>    
>> On 03/09/2010 08:34 PM, Cam Macdonell wrote:
>>      
>>> On Tue, Mar 9, 2010 at 10:28 AM, Avi Kivity<avi@redhat.com>    wrote:
>>>
>>>        
>>>> On 03/09/2010 05:27 PM, Cam Macdonell wrote:
>>>>
>>>>          
>>>>>
>>>>>            
>>>>>>
>>>>>>              
>>>>>>>   Registers are used
>>>>>>> for synchronization between guests sharing the same memory object when
>>>>>>> interrupts are supported (this requires using the shared memory
>>>>>>> server).
>>>>>>>
>>>>>>>
>>>>>>>
>>>>>>>                
>>>>>> How does the driver detect whether interrupts are supported or not?
>>>>>>
>>>>>>
>>>>>>              
>>>>> At the moment, the VM ID is set to -1 if interrupts aren't supported,
>>>>> but that may not be the clearest way to do things.  With UIO is there
>>>>> a way to detect if the interrupt pin is on?
>>>>>
>>>>>
>>>>>            
>>>> I suggest not designing the device to uio.  Make it a good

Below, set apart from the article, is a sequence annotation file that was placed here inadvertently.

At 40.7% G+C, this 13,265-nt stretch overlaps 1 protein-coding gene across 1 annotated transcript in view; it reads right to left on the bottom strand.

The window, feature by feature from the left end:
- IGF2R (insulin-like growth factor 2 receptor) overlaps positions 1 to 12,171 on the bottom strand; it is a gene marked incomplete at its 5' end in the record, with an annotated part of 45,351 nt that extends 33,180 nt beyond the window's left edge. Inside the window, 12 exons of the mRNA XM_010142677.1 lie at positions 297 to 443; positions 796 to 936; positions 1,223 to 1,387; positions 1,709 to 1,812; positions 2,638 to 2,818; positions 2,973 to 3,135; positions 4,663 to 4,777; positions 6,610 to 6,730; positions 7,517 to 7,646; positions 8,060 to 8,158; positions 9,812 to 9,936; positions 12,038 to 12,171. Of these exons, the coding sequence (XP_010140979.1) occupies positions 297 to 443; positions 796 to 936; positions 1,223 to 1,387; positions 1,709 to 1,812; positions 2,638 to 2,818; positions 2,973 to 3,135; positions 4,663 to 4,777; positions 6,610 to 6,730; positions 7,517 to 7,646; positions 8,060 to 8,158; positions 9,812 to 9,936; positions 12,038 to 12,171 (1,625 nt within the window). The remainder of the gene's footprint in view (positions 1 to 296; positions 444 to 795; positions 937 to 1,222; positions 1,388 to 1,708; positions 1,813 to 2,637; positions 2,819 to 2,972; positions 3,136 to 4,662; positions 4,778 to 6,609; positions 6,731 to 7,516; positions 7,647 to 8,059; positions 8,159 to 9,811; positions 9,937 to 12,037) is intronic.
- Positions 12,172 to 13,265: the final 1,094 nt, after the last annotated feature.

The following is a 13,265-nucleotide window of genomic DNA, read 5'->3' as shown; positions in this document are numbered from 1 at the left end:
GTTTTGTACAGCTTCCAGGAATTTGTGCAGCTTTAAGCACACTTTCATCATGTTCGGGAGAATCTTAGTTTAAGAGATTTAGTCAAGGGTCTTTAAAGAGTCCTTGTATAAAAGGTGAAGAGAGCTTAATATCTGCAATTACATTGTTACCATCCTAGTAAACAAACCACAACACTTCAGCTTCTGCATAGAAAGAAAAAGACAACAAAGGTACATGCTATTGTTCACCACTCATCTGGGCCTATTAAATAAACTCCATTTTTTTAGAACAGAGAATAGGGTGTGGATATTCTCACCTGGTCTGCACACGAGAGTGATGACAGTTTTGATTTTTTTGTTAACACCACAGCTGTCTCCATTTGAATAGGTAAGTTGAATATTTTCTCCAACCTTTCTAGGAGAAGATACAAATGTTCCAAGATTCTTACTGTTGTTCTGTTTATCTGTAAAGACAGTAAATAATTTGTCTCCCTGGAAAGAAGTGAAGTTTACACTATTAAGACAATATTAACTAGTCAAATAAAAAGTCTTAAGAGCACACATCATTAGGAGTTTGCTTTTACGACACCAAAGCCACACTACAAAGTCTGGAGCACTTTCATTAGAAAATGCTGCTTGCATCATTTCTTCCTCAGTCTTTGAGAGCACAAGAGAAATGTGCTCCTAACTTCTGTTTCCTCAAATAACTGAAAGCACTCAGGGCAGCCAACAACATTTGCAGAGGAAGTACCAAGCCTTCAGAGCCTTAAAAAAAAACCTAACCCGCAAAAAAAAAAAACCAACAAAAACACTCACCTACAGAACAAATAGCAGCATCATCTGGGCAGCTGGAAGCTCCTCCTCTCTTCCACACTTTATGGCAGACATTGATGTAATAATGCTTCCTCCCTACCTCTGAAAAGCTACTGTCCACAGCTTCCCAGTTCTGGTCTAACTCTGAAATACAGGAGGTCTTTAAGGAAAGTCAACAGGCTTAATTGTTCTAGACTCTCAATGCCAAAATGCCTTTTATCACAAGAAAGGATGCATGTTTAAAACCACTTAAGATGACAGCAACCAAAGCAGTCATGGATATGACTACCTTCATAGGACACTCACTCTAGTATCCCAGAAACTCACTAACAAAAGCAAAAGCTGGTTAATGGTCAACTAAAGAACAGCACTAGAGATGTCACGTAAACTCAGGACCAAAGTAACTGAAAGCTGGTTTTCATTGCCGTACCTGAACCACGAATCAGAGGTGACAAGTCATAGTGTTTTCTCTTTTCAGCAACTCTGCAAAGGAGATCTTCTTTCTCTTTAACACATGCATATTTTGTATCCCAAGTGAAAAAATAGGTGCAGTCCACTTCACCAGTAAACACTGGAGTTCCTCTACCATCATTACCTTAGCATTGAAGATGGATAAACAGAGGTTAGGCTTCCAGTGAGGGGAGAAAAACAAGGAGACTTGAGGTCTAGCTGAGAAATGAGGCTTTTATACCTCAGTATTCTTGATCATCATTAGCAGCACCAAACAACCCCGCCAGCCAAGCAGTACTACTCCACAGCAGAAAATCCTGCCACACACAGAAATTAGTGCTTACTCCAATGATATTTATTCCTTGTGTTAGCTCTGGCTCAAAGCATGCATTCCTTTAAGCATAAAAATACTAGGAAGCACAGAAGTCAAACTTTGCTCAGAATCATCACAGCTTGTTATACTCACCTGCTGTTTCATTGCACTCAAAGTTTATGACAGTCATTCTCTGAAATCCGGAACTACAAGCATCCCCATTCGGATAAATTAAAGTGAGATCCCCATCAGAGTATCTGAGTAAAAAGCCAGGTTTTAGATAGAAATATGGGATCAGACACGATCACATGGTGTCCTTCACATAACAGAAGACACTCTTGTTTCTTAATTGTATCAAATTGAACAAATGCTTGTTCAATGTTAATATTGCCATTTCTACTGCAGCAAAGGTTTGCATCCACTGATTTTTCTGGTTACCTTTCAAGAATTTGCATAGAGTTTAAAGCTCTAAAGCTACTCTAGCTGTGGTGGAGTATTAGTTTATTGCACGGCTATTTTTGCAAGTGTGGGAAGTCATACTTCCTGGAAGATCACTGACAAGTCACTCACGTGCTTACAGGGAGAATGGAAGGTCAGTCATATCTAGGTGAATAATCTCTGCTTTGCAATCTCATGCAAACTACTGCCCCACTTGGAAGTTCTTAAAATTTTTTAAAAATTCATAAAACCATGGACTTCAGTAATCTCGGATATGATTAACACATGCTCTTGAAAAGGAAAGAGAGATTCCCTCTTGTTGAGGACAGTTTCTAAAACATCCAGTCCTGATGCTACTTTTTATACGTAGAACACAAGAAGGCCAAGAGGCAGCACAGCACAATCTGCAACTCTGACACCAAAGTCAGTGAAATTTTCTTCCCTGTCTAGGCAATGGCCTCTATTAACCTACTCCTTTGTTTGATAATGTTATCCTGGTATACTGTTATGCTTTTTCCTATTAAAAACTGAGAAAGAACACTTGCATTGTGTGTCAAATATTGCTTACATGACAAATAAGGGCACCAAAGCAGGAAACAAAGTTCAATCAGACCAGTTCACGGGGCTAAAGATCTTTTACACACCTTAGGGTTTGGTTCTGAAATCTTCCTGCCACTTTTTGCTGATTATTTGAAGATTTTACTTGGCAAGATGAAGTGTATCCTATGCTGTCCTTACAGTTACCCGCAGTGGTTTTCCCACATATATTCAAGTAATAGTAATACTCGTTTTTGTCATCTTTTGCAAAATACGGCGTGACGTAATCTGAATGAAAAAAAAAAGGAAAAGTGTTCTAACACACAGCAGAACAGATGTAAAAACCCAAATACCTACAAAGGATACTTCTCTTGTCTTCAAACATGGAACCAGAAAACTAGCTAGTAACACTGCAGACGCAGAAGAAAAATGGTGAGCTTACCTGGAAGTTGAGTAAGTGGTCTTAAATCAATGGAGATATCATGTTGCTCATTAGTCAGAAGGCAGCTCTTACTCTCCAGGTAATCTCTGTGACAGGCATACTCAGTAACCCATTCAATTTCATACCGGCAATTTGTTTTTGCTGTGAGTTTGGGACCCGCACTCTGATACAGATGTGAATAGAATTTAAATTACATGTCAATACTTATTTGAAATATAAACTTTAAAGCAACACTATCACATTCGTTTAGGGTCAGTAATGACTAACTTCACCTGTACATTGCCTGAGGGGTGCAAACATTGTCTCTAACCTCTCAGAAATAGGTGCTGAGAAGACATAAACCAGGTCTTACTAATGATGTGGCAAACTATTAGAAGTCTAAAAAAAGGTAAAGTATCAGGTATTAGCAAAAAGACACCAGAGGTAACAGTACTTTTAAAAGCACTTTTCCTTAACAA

>>>> guest-independent
>>>> device, and if uio doesn't fit it, change it.
>>>>
>>>> Why not support interrupts unconditionally?  Is the device useful without
>>>> interrupts?
>>>>
>>>>          
>>> Currently my patch works with or without the shared memory server.  If
>>> you give the parameter
>>>
>>> -ivshmem 256,foo
>>>
>>> then this will create (if necessary) and map /dev/shm/foo as the
>>> shared region without interrupt support.  Some users of shared memory
>>> are using it this way.
>>>
>>> Going forward we can require the shared memory server and always have
>>> interrupts enabled.
>>>
>>>        
>> Can you explain how they synchronize?  Polling?  Using the network?  Using
>> it as a shared cache?
>>
>> If it's a reasonable use case it makes sense to keep it.
>>
>>      
> Do you mean how they synchronize without interrupts?  One project I've
> been contacted about uses the shared region directly for
> synchronization for simulations running in different VMs that share